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Farmer’s Daughter: The 3 biggest barriers for new farmers entering agriculture


Science, technology, and medicine have made some pretty amazing advances over the last few decades. Unfortunately, we still do not have the ability to live forever. While that is something that human beings simply have to come to terms with, it might spell serious trouble for our future food supply.

Continuing a trend that has spanned over 30 years, the average age of the United States farmer continues to increase. Based on the latest Department of Agriculture data available, the average age of a farmer in the United States is just over 58 years old. Only 6 percent of farmers are age 35 or younger. Perhaps even more alarming is that the number of new farmers who had been on their current operation for less than 10 years was down 20 percent between 2007 and 2012. That means that our farming population is getting older, and new farmers are struggling to stick around.

To combat the problem, an Indiana state legislator recently proposed a bill that would require high schools in the state to offer an agriculture class for high school students. While there is no telling whether the bill will eventually make it into law, especially because it ties overall school performance to offering the class, State Rep. Melanie Wright thought it was at least worth getting the conversation about our aging farmers started.

While I appreciate the merit of teaching high school students basic skills related to agriculture, the proposal for such a class probably is not enough to address the aging farm population. So, why exactly is it so hard for new farmers to enter into agriculture? Here’s are three key reasons.

High start-up costs

Farming is expensive. It requires a handsome sum of money up front, with no promise or guarantee of success. For the sake of example, consider the cash flow of a cash crop operation. The seed and other inputs must be purchased at the beginning of the year. Equipment (expensive equipment) is required to work the ground, plant the seed, and tend the plants. Then, the waiting game commences. Months and months later, that crop is finally ready for harvest, which requires more expensive equipment and storage. The time between planting, harvesting, and realizing a profit can be over a year. In the meantime, the bills come due and no one is pulling a salary. For a young farmer, getting enough capital to make the necessary purchases up front can be a sizeable feat, but waiting for a year or more to finally see a profit (and a paycheck) can be too much to take on. For many young farmers, making agriculture a part-time gig is a necessity, and sometimes it never develops into more.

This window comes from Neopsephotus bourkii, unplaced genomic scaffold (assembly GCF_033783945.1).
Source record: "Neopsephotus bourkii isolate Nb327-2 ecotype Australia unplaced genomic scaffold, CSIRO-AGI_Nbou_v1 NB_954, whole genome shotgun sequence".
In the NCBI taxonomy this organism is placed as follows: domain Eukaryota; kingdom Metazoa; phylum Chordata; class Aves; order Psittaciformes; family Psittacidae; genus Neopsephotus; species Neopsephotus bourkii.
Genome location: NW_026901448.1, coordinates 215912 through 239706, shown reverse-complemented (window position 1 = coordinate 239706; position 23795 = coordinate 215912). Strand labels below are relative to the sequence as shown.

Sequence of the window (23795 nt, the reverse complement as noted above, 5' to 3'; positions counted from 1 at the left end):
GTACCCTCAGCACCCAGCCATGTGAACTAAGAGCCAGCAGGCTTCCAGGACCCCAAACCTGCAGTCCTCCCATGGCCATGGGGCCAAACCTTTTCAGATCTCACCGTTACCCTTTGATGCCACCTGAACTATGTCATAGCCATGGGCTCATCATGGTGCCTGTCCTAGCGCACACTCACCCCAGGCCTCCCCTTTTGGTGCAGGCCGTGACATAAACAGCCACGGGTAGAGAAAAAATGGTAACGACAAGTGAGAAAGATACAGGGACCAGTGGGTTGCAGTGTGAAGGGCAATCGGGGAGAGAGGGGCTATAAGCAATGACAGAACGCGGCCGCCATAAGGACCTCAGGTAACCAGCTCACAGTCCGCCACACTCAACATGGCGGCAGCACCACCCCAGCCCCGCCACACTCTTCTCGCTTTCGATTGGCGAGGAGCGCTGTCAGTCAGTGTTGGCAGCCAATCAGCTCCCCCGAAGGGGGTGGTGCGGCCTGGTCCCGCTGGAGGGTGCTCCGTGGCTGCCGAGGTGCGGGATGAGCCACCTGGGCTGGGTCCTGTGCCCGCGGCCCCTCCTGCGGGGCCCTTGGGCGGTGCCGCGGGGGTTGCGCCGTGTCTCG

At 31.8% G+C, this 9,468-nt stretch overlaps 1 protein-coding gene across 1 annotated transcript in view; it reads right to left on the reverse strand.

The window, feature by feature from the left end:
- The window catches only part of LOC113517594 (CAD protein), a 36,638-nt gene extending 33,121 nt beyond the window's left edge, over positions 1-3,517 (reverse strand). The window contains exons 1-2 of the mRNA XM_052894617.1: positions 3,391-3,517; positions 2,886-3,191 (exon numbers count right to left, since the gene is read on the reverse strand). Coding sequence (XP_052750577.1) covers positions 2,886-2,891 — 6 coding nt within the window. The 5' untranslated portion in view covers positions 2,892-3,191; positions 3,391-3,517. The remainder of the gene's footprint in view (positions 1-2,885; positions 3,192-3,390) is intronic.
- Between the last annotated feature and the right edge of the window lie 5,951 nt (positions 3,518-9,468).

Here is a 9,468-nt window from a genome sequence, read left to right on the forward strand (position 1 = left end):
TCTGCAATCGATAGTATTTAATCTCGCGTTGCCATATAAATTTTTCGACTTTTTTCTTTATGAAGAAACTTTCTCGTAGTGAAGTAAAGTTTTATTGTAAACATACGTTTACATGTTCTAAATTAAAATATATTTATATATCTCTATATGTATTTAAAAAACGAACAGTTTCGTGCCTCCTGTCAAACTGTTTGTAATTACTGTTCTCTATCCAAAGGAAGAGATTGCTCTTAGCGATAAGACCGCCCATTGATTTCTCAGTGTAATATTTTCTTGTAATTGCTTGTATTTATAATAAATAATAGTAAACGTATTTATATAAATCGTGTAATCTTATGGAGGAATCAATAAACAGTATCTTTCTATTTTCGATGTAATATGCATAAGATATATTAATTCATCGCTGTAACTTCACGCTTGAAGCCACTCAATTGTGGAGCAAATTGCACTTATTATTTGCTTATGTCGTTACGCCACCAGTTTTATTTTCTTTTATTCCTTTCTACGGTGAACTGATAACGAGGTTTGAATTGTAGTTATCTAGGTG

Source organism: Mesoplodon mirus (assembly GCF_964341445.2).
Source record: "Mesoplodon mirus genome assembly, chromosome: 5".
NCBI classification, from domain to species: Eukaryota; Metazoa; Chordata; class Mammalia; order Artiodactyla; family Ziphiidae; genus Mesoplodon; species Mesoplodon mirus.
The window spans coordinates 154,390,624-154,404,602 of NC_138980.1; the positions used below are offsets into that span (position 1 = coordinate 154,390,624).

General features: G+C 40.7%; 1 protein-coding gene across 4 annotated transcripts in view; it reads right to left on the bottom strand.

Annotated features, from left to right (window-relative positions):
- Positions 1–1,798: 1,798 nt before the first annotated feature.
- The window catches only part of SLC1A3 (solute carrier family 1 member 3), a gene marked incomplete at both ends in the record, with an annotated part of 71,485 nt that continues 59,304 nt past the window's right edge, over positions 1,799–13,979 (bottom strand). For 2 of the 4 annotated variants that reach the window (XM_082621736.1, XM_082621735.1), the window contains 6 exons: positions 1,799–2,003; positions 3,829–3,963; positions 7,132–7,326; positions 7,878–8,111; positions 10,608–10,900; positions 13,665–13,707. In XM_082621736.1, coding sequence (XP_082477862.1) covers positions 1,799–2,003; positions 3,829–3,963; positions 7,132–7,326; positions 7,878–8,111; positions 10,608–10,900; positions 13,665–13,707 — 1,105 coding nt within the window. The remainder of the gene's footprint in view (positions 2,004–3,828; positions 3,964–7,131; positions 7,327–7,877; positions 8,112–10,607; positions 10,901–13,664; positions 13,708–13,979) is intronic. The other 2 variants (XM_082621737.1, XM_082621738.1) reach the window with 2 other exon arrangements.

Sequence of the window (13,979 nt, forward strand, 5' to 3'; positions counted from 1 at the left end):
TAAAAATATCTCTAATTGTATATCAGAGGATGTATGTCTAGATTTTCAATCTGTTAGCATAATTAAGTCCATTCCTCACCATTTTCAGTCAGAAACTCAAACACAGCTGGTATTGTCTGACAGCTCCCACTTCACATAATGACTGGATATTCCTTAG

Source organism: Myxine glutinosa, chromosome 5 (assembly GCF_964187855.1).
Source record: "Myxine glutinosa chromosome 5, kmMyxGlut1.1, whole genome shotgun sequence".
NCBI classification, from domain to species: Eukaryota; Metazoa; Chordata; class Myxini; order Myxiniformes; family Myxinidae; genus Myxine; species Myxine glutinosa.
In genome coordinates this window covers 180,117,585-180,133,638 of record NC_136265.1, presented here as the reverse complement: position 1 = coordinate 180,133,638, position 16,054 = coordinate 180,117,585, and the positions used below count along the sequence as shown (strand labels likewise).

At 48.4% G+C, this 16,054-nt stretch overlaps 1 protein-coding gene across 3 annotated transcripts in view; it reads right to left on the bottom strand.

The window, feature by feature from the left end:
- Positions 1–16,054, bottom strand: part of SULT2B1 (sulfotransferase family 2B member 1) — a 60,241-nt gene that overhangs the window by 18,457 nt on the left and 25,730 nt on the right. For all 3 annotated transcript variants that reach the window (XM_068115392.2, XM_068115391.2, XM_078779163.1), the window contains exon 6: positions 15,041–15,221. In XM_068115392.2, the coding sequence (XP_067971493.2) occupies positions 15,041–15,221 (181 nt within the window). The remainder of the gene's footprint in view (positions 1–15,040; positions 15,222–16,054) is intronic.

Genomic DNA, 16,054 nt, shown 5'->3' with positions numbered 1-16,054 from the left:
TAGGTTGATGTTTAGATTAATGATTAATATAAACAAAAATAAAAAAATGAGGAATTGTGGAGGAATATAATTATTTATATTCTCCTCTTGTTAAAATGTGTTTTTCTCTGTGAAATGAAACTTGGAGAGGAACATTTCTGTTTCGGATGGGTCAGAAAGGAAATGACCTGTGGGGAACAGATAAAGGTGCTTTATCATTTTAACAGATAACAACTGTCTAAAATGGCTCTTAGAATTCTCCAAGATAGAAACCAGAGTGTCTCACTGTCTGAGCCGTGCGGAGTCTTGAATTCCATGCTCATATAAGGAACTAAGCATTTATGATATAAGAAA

Access to land

As any farmer around our area will tell you, everyone is always looking for more arable acres! Unfortunately, we are limited to the tillable land available to us, and no one is making more of it. As farms become more efficient and require more output to be profitable, the amount of land needed for each operation continues to grow. As a result, most farmland, especially quality land, is already being farmed by established operations. For a new farmer, carving out or stealing fields for crops or animals can be a challenge. Add to the fact that this race for land tends to dramatically increase the cost of renting or purchasing it, and new farmers face a big challenge just getting into the game.

Lack of knowledge

The work itself can seem pretty daunting, which is precisely where a class such as the one proposed in Indiana could be beneficial. Generally, farmers have to be a jack of all trades, quick learners, and willing to get their hands dirty. Consider that a crop farmer alone may need to understand mechanics for fixing equipment, meteorology to monitor weather patterns, agronomy to care for plants and the soil, and finance to manage the farm’s operations. Throwing animals in the mix, quite obviously, adds another complicated layer of knowledge, training, and expertise required to make the farm successful. For many would-be farmers, especially those that have never had real farm experience, the lack of familiarity with these aspects of agriculture could be a real barrier to entering the field. Oftentimes, these skills are learned and gained through a childhood, teenhood, and young adulthood on the farm.

Government programs, such as low-interest loans for new farmers, and other incentives have started to pop-up to address the issue of our aging farm population. Unfortunately, we still do not have a concrete solution and the 30-year continues. But this is a problem that certainly deserves consideration as we look for a new generation to produce our food.


Amanda Zaluckyj blogs under the name The Farmer’s Daughter USA. Her goal is to promote farmers and tackle the misinformation swirling around the U.S. food industry.

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